Queenie is the titular main character who just can’t seem to quite catch a break. Between stumbling into bad sex with men who don’t deserve her, lingering in a weird limbo of breaking up with her boyfriend, Tom, and feeling listless in her newspaper job, she is, in so many words, not doing well.

THOUGHTS

Ohhhhhh, Queenie. I’ve never wanted to give a fictional character a hug more. Sure, some of her problems arise from very poor decision-making, but others are simply flung at her. She basically has a lot of unresolved issues with her relationship to her race, her relationship to men, and her relationship to her family and friends — all of which she refuses to confront head on. Sometimes I just wanted to shake her and say, “No do NOT have sex with the creepy man who hits on you!”

Someone decided to market this book as a modern Bridget Jones, but I really don’t think the two stories relate much at all. Maybe that they’re both British? I don’t know, but this book delves into much darker topics. While there are some funny moments and Queenie is both a witty and clever narrator, her obstacles throughout the novel won’t exactly leave you giggling.

19. The Flathshare

  • Author: Beth O’Leary
  • How I Read: Audible
  • Category: Modern Fiction
  • Read Here

QUICK SUMMARY

Tiffy Moore needs a new flat fast. The only problem is that she doesn’t have much money and this is London we’re talking about. On the flip side, Leon Twomey works nights and could use some extra cash to help fight against his brother’s incarceration. When he posts an ad about bed sharing, Tiffy decides to take the leap, and what begins is a friendship built over Post-It notes and text messages!

THOUGHTS

After a stretch of quite a few more serious books, I was definitely looking for a more lighthearted romantic one to enjoy. The Flatshare is one of those romantic books that’s just a bit unrealistic and still real enough you could maybe see it happening to someone! The characters really are so charming, and I enjoyed getting both their point of views. I was cracking up at different parts of the book, especially when they finally meet in person!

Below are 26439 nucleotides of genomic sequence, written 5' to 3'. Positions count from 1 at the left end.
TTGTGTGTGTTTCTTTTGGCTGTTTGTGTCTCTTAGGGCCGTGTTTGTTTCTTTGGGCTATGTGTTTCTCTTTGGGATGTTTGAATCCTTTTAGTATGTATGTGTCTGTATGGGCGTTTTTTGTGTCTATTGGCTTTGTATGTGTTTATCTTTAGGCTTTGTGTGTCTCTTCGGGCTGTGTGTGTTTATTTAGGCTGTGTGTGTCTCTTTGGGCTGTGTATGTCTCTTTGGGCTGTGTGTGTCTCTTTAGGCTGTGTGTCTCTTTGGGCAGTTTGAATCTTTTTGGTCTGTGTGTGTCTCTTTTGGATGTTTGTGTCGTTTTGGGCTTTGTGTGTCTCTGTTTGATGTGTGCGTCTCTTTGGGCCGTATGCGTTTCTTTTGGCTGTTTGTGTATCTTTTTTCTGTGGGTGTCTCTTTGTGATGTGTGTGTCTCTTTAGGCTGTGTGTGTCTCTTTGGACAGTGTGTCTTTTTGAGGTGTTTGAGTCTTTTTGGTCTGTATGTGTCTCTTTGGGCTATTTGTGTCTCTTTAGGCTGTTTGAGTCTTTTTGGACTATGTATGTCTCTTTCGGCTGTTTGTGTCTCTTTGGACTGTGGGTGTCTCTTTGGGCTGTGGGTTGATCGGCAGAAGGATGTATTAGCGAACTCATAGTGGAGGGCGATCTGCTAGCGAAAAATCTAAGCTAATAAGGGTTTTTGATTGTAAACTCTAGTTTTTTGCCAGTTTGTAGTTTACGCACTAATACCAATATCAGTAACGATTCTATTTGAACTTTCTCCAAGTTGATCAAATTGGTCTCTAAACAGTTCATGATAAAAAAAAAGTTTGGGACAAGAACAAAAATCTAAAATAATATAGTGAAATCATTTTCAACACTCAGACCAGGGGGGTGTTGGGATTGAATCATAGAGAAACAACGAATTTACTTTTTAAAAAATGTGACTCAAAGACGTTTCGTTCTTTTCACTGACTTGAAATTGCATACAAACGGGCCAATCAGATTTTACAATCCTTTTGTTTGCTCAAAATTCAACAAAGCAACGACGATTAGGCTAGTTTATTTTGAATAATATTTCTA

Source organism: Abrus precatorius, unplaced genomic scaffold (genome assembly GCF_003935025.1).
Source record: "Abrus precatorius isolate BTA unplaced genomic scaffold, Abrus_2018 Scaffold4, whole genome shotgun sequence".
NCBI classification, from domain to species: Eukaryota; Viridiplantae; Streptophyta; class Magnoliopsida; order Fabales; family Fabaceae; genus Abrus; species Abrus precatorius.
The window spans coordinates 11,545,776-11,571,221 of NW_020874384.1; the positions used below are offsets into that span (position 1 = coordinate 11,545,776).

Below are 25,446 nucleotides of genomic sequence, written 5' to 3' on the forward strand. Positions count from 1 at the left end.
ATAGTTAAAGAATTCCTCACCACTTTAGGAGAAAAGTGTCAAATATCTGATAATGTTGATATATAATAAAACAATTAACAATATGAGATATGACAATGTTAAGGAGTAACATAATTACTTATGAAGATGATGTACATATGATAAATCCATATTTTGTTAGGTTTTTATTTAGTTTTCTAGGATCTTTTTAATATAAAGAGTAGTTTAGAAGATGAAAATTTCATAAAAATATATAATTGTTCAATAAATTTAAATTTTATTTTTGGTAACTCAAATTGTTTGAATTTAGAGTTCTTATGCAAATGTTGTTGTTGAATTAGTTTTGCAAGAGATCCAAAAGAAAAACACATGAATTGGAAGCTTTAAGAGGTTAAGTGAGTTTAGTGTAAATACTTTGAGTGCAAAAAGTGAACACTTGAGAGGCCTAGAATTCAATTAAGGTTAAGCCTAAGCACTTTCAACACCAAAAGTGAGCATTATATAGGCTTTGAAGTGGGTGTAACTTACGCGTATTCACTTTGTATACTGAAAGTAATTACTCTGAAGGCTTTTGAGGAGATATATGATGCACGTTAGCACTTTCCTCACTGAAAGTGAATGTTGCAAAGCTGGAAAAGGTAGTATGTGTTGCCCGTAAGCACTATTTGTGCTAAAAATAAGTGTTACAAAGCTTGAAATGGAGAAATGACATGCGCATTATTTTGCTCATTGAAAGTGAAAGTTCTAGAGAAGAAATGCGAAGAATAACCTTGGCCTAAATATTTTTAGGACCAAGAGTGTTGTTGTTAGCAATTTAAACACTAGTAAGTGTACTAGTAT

20. Truly Madly Guilty

  • Author: Liane Moriarty
  • How I Read: Audible
  • Category: Modern Fiction
  • Read Here

QUICK SUMMARY

The book follows three couples in the aftermath of a backyard party that went wrong.

THOUGHTS

I read a Goodreads review that basically said, whoever does the marketing for Liane Moriarty’s books does her a great disservice by trying to make all her books seem like thrillers. I’ve read almost all of them now, and I’d say Big, Little Lies is the only book that comes remotely close to a thriller or mystery novel. Like even the title of this book makes you think something awful and salacious happens at this random party but when the reveal comes, you go, “That’s it?!”

For me, Moriarty is really good at developing characters out of seemingly normal, uninteresting people and making mundane suburbia intriguing. I wish people marketed to those strengths instead of making all her novels seem like a “whodunnit” story. Then I’d be way more receptive to the plot reveals.

21. Cleopatra’s Daughter

  • Author: Michelle Moran
  • How I Read: Kindle (Library)
  • Category: Roman Empire Historical Fiction
  • Read Here

QUICK SUMMARY

So we all know Cleopatra, but whatever happened to her children? This book follows her only daughter, Selene, as she and her twin brother, Alexander, and their younger brother Ptolemy must move to Rome after their beloved Egypt is taken over by the Roman Empire and both her parents commit suicide.

THOUGHTS

Over all, I liked this story more than I thought I would given that it mostly takes place when Selene is younger (so not much romance lol). The real life Selene is so interesting that I wished the book had been longer and followed her into adulthood! Elissa recommended this other series about her to read and I already have them all on my Kindle.

Also, I’m kind of here for Juba’s Mr. Darcy treatment.

22. The Soul of an Octopus

  • Author: Sy Montgomery
  • How I Read: Audible (Sale)
  • Category: Memoir
  • Read Here

QUICK SUMMARY

Sy Montgomery loves octopuses and has taken it upon herself to study and learn about these special but misunderstood creatures.

THOUGHTS

The cover and marketing for this book make it sound way more interesting than it actually was. Like I thought it’d be a book about octopuses, not a book about some person who likes learning about octopuses via an aquarium.

I’m also deeply troubled by the lack of discussion around the ethics of capturing them in the wild to study them in an aquarium, especially as she often mentions behavioral problems in the new additions!

23. The Butterfly Garden

  • Author: Dot Hutchison